Eco-Apps: Design to Influence Environmentally Friendly Behavior

Eco-Apps: Design to Influence Environmentally Friendly Behavior

Eli Typhina
Copyright: © 2015 |Pages: 21
DOI: 10.4018/ijesma.2015010101
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The search for mechanisms to encourage pro-environmental behavior has ranged from marketing to community events. This study continues the search by exploring how the language and features programmed into mobile social networking applications influence users to experience nature and share those experiences. To guide data analysis, the study uses the social influence network theory and adapts components of influence from the field of online social networking. One hundred posts, spanning almost two years, were analyzed from the Sierra Club's mobile Facebook page, Foursquare's Outdoors Raleigh search, and #Litterati's Instagram feed. Results point to the language and features that can help mobile application developers, government agencies, and environmental advocates to better design mobile apps for pro-environmental behavior. The author concludes with a call for more novel data uploading options outside of text, such as uploading video, creating music to represent nature experiences, or use of external sensors with mobile devices.
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Environmental scholars and activists have searched for ways to engage people in pro-environmental behavior and improved environmental consciousness. Some advocate for green marketing, claiming that it allows people to make small changes through their purchasing habits that will eventually improve the planet (ecoAmerica, 2013). Others argue that the marketing approach only propagates environmental degradation and that we should instead engage people in public discourse and collective decision-making that could lead to changes in laws that impact societal norms (Brulle, 2010). A common process used by government agencies to collaboratively engage citizens in environmental decision making is called environmental public participation (Akbulut & Soylu, 2012; Kasemir, 2003). This approach also has pitfalls; often events are held at times and in locations inaccessible by many constituents, and promotional material consists of scientific jargon unrecognizable to the average citizen.

Research from environmental psychology has found that individuals’ emotions for nature, such as affinity or love, empathy, anger, and sadness, correlate to pro-environmental behavior and consiousness (Allen & Ferrand, 1999; Cialdini, Brown, Lewis, Luce & Neuberg, 1997; Gosling & Williams, 2010; Kals, Schumacher, & Montada, 1999). Kals, Schumacher, and Montada (1999) found the factors leading to affinity toward nature included the amount of time people spend outdoors and how much they communicate about these experiences with others. The complication with this approach is trying to find a way to connect people readily to their physical surroundings and to others they can communicate their experiences to.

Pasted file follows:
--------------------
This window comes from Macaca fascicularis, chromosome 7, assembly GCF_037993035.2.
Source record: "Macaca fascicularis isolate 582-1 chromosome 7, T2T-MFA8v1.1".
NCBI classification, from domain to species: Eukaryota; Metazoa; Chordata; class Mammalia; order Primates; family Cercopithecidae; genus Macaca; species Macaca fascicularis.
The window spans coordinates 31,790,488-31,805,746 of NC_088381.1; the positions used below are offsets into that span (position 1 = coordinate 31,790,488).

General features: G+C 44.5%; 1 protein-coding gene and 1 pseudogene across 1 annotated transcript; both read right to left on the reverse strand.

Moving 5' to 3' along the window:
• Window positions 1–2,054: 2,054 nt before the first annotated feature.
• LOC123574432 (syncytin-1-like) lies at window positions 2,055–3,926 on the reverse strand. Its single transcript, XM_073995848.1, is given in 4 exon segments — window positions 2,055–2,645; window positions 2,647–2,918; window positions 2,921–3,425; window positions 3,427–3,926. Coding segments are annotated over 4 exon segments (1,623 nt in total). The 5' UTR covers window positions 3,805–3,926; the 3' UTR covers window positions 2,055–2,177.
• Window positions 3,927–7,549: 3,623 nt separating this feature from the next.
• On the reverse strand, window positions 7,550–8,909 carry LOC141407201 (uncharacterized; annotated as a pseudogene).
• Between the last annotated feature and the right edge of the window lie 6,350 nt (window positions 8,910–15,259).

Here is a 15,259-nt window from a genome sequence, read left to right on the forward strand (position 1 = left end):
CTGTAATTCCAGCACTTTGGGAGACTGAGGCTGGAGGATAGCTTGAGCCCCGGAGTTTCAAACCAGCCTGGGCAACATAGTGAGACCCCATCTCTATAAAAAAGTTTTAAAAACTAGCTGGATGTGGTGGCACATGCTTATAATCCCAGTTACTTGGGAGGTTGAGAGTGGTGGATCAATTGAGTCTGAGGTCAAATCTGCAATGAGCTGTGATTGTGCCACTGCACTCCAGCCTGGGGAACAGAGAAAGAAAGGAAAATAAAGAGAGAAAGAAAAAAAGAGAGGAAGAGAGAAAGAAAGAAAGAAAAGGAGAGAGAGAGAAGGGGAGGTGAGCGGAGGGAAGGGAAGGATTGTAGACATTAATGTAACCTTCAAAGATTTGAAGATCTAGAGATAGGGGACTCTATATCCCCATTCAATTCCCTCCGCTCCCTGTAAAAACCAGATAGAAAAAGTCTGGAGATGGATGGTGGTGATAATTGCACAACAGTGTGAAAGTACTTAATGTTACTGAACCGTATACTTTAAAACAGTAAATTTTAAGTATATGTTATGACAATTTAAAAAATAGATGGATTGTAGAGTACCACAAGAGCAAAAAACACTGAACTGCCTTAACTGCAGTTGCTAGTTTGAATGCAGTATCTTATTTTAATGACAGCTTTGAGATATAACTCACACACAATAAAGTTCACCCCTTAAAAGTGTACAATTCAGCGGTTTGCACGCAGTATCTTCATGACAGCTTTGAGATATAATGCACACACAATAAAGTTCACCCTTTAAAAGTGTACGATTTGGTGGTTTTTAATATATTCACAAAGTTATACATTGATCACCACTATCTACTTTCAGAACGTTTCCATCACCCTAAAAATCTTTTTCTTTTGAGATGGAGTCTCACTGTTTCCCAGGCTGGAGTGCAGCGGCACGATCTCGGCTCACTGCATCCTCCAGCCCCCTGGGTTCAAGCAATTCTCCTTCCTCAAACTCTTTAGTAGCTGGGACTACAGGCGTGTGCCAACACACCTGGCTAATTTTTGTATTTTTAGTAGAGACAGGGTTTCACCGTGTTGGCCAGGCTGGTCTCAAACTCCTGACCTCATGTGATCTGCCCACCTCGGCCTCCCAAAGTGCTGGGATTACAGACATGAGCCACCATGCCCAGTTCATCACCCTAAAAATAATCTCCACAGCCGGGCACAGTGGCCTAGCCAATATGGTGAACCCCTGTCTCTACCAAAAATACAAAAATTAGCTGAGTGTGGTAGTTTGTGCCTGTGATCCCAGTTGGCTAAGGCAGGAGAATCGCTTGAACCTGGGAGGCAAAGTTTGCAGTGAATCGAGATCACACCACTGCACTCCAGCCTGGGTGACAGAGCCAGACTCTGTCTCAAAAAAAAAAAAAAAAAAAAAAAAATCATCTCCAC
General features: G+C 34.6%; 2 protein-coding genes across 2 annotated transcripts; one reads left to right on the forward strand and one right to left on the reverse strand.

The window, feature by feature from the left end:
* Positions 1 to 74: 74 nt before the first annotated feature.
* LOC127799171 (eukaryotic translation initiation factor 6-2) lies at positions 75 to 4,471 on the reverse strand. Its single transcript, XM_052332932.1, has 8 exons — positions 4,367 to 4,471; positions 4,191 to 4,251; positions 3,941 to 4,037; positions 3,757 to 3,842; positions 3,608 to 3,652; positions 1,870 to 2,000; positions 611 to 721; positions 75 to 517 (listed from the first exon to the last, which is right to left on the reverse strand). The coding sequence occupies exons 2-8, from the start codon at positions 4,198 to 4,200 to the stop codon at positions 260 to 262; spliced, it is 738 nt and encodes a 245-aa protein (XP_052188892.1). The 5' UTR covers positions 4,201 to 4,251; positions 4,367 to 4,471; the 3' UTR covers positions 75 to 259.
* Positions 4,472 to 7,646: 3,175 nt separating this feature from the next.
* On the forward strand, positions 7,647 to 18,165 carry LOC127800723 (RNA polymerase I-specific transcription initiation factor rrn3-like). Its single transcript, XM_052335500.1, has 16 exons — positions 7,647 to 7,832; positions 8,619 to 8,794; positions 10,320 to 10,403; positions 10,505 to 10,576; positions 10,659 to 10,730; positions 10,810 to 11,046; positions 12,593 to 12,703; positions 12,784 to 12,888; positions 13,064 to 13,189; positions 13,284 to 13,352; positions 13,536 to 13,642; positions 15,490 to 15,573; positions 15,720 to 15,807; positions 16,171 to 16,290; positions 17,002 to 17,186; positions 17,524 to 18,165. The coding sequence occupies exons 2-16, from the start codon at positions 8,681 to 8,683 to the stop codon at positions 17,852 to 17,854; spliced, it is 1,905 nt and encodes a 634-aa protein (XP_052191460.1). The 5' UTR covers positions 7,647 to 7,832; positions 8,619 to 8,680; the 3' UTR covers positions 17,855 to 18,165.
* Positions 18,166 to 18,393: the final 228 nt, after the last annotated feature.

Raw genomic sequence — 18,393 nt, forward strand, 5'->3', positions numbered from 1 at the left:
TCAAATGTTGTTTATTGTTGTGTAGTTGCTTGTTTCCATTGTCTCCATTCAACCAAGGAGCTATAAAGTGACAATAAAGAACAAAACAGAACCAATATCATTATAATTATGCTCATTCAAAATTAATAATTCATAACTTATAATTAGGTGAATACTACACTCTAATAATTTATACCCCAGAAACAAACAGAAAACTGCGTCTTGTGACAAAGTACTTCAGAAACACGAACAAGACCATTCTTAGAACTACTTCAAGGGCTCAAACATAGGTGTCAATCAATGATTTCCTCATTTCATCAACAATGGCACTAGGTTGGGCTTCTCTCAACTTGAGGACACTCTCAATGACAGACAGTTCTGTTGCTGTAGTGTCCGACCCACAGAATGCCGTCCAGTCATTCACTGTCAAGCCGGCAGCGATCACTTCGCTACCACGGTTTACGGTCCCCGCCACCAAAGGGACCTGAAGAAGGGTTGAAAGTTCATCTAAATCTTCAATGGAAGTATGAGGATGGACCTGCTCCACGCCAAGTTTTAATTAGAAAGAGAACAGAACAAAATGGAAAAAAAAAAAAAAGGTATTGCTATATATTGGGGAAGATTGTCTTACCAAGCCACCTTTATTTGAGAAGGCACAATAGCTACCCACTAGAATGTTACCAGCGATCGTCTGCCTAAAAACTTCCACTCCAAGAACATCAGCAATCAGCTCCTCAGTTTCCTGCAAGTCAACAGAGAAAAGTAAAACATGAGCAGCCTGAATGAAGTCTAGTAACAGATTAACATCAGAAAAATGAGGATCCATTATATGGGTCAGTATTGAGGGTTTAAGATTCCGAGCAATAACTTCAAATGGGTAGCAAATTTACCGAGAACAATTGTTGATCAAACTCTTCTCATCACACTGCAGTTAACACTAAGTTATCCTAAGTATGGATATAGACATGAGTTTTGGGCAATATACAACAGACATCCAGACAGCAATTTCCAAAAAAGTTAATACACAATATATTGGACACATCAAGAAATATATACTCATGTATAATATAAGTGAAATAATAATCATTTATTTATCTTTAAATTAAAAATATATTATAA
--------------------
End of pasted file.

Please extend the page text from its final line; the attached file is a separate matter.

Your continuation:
Mobile technology, such as smartphones and tablets, and mobile social networking applications, such as Facebook, Instagram, and Foursquare, provide an opportunity to overcome many of the pitfalls mentioned. Instead of marketing green products, these apps deliver networked connections to people on the go, almost anywhere, at any time, using language that is easy to understand by users. Mobile apps provide a way to mobilize expressions of self and accrual of information that has shown to prompt positive behavior in one’s community (Yamamoto, Kushin, & Dalisay, 2013). The social networking that takes place on mobile phones also opens users up to more diverse groups of people who can provide more social support than what is typically available via geographically organized social groups (Hampton, Lee, & Her, 2011).

This paper aims to explore the possibility of social apps to influence people to go outdoors and to communicate their experiences of being outdoors with others via social communities accessible on their mobile devices. This article begins with a review of influence within social networks and components of online social networking leading to peer-to-peer influence. The uniqueness of using social apps in a mobile context is explained, and hypotheses to explore the possibility of mobile app influence are proposed. The methods section presents the data collection and analysis process, as well as the mobile software interfaces studied (i.e. Sierra Club’s Facebook page, the “Outdoors” Raleigh, NC search on Foursquare, and the #Litterati group on Instagram). Next, the results of the study are presented with excerpts and examples from the data. Finally, the discussion and conclusion sections provide suggestions for how mobile application features and text can be designed to influence users to connect to nature and share their experiences with others.

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